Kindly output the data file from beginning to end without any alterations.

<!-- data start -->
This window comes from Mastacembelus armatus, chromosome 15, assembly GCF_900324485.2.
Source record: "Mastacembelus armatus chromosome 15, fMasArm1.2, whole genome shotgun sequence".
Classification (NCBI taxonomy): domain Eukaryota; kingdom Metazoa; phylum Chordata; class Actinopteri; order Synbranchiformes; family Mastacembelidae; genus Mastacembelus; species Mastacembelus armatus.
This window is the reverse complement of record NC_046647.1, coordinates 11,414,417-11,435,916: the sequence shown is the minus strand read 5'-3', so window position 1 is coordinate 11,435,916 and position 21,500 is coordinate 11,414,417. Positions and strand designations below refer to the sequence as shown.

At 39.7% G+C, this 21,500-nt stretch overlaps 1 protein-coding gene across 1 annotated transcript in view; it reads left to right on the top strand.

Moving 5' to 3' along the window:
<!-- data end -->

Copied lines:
This window comes from Mastacembelus armatus, chromosome 15, assembly GCF_900324485.2.
Source record: "Mastacembelus armatus chromosome 15, fMasArm1.2, whole genome shotgun sequence".
Classification (NCBI taxonomy): domain Eukaryota; kingdom Metazoa; phylum Chordata; class Actinopteri; order Synbranchiformes; family Mastacembelidae; genus Mastacembelus; species Mastacembelus armatus.
This window is the reverse complement of record NC_046647.1, coordinates 11,414,417-11,435,916: the sequence shown is the minus strand read 5'-3', so window position 1 is coordinate 11,435,916 and position 21,500 is coordinate 11,414,417. Positions and strand designations below refer to the sequence as shown.

At 39.7% G+C, this 21,500-nt stretch overlaps 1 protein-coding gene across 1 annotated transcript in view; it reads left to right on the top strand.

Moving 5' to 3' along the window: